Mission Objectives

Once you know what the tone of the challenge will be for your players, think about what conditions they need to meet to successfully overcome that challenge. In some cases they might be aware of this, such as missions that are given to the characters by Starfleet Command, but in others they might need to discover the objectives as part of the mission. The following list of ideas is adapted from the Star Trek Roleplaying Game’s Narrator’s Guide.

Mission Objective Examples Mission Objectives Examples
Defense Convoy Escort

Planetary Defense

Sector Patrol

Base Security

Intelligence Gathering Criminal Investigation




Diplomacy First Contact

Government Envoy

Law Enforcement

Political Arbitration

Military Invasion


Threat Alert

Tactical Operations

Emergency Response Aid and Relief




Scientific Study Archaeology


Charting and Survey

Prototype Testing

Exploration Deep Space Exploration

Planetary Exploration

Spirituality Inquisition

Missionary Work



Illicit Activities Assassination

Black Market Trading

Piracy or Theft


Trade Free Trading

Exploring New Markets

Industrial Espionage

Supply and Logistics



As described in the Narrator’s Guide of the Star Trek Roleplaying Game, most Star Trek episodes follow a three-act structure. Go through episode descriptions on Memory Alpha or some other fan site and you’ll find every episode of every series broken down this way. You can use this three-act model in building your missions as well, both to give you guidance and to evoke the tone of the show.

Act One: Introduction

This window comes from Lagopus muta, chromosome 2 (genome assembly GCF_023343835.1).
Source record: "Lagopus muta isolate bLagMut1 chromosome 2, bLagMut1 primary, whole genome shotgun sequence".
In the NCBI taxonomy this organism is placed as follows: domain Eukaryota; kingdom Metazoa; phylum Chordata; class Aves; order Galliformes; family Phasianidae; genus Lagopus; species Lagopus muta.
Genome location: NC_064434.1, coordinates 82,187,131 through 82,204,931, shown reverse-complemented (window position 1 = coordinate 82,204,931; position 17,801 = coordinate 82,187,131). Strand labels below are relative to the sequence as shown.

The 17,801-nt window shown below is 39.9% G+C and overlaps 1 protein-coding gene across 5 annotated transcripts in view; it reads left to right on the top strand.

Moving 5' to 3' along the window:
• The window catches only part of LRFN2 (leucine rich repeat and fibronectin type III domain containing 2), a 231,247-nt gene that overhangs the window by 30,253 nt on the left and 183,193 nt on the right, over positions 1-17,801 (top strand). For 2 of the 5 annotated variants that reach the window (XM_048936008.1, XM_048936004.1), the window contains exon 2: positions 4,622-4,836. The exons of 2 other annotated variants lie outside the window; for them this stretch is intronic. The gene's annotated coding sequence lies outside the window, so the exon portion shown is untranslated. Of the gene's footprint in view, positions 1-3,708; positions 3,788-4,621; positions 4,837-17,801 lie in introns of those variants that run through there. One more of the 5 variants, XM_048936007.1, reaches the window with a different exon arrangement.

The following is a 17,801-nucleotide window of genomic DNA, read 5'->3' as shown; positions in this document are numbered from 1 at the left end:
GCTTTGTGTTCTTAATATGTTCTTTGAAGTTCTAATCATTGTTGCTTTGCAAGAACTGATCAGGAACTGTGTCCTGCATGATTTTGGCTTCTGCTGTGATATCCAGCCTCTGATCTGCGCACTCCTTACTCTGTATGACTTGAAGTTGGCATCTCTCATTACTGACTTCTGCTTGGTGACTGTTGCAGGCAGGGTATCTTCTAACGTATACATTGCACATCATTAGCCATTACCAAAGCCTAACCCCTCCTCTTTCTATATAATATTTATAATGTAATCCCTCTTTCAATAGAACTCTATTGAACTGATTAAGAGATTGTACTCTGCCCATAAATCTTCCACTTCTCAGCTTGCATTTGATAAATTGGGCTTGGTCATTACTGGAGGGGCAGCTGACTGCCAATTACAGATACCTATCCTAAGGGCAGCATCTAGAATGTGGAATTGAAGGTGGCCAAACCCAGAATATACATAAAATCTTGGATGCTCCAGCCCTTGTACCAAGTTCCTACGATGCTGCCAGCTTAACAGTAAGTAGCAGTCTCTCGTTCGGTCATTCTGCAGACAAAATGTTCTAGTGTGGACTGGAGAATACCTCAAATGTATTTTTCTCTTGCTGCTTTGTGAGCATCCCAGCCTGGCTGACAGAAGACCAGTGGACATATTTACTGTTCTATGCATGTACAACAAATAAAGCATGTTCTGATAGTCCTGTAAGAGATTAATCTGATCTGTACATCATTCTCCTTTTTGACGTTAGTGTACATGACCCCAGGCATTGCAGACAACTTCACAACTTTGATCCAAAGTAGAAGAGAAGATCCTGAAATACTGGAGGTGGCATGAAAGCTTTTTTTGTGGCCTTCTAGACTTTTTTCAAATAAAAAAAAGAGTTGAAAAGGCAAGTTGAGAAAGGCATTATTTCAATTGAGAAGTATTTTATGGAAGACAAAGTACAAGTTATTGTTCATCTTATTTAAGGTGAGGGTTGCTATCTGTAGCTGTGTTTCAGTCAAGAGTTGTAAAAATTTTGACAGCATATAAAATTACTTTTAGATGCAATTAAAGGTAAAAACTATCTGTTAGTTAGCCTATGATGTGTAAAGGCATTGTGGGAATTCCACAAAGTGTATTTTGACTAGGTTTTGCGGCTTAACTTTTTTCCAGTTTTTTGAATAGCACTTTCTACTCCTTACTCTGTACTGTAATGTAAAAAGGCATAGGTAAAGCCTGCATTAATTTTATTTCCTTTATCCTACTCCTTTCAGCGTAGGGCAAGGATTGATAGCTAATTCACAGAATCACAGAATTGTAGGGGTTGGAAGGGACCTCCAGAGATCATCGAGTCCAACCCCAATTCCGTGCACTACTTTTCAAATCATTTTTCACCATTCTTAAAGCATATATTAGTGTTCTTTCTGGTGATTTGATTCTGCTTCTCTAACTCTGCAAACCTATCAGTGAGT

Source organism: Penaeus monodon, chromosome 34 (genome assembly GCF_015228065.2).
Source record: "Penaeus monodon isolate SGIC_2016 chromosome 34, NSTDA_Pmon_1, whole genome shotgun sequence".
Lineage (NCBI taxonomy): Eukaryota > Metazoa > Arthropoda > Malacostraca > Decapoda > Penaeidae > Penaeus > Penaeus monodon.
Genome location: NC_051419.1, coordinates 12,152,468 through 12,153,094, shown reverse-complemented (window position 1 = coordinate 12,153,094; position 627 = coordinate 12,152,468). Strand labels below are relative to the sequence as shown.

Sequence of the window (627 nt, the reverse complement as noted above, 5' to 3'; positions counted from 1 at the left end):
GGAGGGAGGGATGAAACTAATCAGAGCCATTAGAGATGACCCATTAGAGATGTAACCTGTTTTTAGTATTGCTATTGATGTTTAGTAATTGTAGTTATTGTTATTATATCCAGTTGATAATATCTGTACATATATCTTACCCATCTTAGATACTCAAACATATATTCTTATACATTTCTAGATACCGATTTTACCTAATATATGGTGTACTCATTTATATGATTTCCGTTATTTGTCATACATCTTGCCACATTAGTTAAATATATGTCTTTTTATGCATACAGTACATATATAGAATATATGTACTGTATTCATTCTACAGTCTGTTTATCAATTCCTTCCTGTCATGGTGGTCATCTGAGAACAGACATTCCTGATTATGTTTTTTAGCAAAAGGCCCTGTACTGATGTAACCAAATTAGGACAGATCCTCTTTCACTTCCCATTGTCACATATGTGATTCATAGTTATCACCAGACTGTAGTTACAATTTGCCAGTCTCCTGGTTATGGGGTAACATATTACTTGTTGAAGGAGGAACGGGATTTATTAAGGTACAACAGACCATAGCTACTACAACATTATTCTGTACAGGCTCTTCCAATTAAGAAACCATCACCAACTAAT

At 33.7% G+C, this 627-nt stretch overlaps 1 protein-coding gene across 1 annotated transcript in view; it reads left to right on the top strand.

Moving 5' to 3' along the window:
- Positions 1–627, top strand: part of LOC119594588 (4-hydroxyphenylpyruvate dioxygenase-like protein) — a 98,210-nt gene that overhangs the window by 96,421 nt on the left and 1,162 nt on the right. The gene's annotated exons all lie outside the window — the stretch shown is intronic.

You lay out the start of the central conflict in the mission and why the crew is interested in them. You can hook them into the plot by giving them a mystery to poke at right away (“You arrive at the planet to find a Romulan warbird already in orbit”) or you can start in the middle of things with a captain’s log describing how they’ve already started (“The Enterprise has taken on two diplomats from Betazed who are due on Deep Space Nine for a conference”).

Either way, you should introduce both the setup and the first major twist to the story in order to get the action going. For example, if your crew started out this Act responding to a distress signal in a remote system then you should immediately spring the rest of the plot on them when they show up: the signal is a trap and now their warp drive is shutting down, or the ship turns out to be a long-lost Federation vessel!

Like the first act in an episode of Star Trek, this should be pretty quick to get to the heart of things and then move on to the next act. You can skip the commercial break in your game.

Act Two: Confrontation

After the initial hook to the story and then the twist to make it interesting, the characters get a chance to set about confronting it. If you initially pitted them against a renegade Starfleet captain, this is where they find out about his demands, dissenters among his crew, and the threat he poses to the greater Federation. If you had the crew negotiating between feuding groups and the negotiations took an unexpected turn, this is where they figure out how to keep the situation from escalating and who their allies might be.